As many as two-thirds of Allegheny County homeowners could see their new assessments dip if the judge overseeing property revaluation agrees that the results from the controversial project were unfair to poorer communities.
An independent analysis of Allegheny County’s $11 million reassessment has found that numbers for Pittsburgh, Clairton and Duquesne school districts did not meet international property valuation standards.
Assessment expert Robert C. Denne reached that conclusion in a report he prepared for one of the lawyers who sued the county to force real estate revaluation.
Attorney Don Driscoll on Thursday asked Senior Common Pleas Judge R. Stanton Wettick Jr. to order the county to correct the problem by recalculating assessment numbers across the county.
Mr. Driscoll filed his motion on behalf of his original clients, two property owners who believed their homes in less-affluent communities had become relatively overvalued over time.
“We have preliminary indications that the results of the reassessment disfavor lower-value communities,” he said. The certified values scheduled to go into effect in 2013 failed to eliminate the “statistically significant regressivity” that would have residents in poorer communities continue to pay a disproportionate share of property taxes.
The problem should be corrected before the Dec. 17 deadline for the county to provide a “final and revised roll” of assessment numbers to municipal governments and school districts, Mr. Driscoll’s motion said.
Those new values are scheduled to replace 2002 base-year numbers in calculating 2013 property taxes.
Reducing assessments for such a large number of homeowners could cause an increase in tax bills for others.
Whether homeowners would pay more or less in property tax next year depends on how the assessment increase for their properties compares to the average increase for their community and school district.
That means adjusting assessments downward for some could change the impact for other owners who thought they would escape reassessment without paying a higher tax bill.
County Executive Rich Fitzgerald, a vocal opponent of reassessment, said he was skeptical that Mr. Driscoll’s proposal could repair a fundamentally flawed process.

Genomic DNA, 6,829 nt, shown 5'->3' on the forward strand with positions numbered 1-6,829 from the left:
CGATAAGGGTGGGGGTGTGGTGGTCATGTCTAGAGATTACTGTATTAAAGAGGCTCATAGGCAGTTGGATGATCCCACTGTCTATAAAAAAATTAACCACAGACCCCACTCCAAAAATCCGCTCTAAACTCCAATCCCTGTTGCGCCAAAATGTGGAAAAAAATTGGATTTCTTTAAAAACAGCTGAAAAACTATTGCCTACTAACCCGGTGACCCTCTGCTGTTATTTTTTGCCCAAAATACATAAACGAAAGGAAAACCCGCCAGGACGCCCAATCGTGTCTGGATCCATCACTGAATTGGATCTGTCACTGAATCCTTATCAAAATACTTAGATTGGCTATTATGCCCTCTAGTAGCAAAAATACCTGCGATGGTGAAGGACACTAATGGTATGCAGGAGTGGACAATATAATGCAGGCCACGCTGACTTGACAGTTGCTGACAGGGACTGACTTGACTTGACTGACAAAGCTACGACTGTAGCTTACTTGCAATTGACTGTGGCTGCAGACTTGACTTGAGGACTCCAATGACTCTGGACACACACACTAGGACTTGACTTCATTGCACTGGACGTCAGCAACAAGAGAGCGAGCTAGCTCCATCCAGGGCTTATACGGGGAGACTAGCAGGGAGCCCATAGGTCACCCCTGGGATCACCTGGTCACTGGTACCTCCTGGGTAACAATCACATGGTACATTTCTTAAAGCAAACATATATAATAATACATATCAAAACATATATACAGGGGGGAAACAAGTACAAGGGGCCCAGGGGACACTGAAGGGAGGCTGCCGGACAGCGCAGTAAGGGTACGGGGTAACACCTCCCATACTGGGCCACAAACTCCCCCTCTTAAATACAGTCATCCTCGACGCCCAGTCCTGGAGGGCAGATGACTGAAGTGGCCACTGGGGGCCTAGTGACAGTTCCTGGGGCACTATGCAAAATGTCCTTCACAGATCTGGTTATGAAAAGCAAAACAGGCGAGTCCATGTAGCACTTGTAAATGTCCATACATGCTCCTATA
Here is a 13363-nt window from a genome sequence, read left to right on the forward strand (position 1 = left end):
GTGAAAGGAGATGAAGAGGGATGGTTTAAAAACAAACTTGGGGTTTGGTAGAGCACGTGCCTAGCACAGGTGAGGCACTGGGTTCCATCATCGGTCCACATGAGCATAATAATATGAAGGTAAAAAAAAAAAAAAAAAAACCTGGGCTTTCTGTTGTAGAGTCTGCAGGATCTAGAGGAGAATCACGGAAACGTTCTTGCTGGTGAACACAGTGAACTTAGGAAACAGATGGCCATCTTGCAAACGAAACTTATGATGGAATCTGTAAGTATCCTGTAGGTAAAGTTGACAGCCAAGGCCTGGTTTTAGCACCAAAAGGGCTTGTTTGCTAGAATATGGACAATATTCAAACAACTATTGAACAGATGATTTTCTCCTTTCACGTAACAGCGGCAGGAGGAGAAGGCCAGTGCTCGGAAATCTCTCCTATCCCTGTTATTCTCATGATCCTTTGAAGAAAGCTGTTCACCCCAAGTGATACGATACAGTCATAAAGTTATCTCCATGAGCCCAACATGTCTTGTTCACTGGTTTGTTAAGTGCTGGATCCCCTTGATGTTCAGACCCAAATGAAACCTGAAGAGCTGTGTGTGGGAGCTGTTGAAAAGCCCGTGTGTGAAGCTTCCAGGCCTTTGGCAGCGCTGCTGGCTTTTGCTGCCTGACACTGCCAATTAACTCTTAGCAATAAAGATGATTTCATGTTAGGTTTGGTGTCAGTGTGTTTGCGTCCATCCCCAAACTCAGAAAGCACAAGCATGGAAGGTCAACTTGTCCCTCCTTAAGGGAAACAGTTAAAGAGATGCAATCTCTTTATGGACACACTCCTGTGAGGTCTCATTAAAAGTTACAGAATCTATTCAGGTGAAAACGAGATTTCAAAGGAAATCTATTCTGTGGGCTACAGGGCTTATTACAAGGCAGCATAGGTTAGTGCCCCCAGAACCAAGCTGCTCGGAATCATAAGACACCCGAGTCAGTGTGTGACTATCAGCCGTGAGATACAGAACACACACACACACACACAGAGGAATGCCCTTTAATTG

“Poorer communities were supposed to be better off [following reassessment],” he said. “Instead things got worse. He doesn’t like the numbers he got, so now Mr. Driscoll is asking the court to give him lower numbers he likes.”
The best option for the county would be to continue to use 2002 numbers and correct problems through the appeals process, Mr. Fitzgerald said.
Among the statistics that Mr. Denne found to be out of compliance with International Association of Assessing Officers standards was the “price related differential.” It compares ratios of assessed values to adjusted sales prices. Mr. Denne’s analysis found the numbers to be too high in the Pittsburgh, Clairton and Duquesne school districts.
Problems with assessments, however, were not limited to those three communities. Mr. Denne wrote in his report that, “Despite the variability of the ratios [across the county], there is also a clear indication that the lower valued properties tend to be assessed at higher levels and the higher valued properties tend to be assessed at lower levels.”
As a result, Rankin — one of the poorest communities in the county — saw an average increase of 75 percent in values before appeals. Trendy Mt. Lebanon had an average increase of 30 percent while neighboring, middle-class Dormont had an average increase of 52 percent. The average across the county was 35 percent.
Those statistical problems can be reduced by throwing out “extreme outliers” among property sales — transactions that for a variety of reasons do not reflect the general market trends in a community or neighborhood — Mr. Driscoll said.
Allegheny County hired an outside consultant, the Cole Layer Trumble division of Tyler Technologies, to do the bulk of its reassessment work. The firm relied largely on mathematical models to do a “computer-assisted mass appraisal” of the county’s 550,000 taxable properties.
The new assessment numbers could be adjusted to reflect the results of Mr. Denne’s research quickly and cheaply, Mr. Driscoll predicted. “We think this can be done without a great deal of time, effort or expense,” he said.
Allegheny County Controller Chelsa Wagner’s office, which is conducting an audit of Cole Layer’s assessment work, said it recently received the final information it needed to finish the audit but it isn’t finished yet.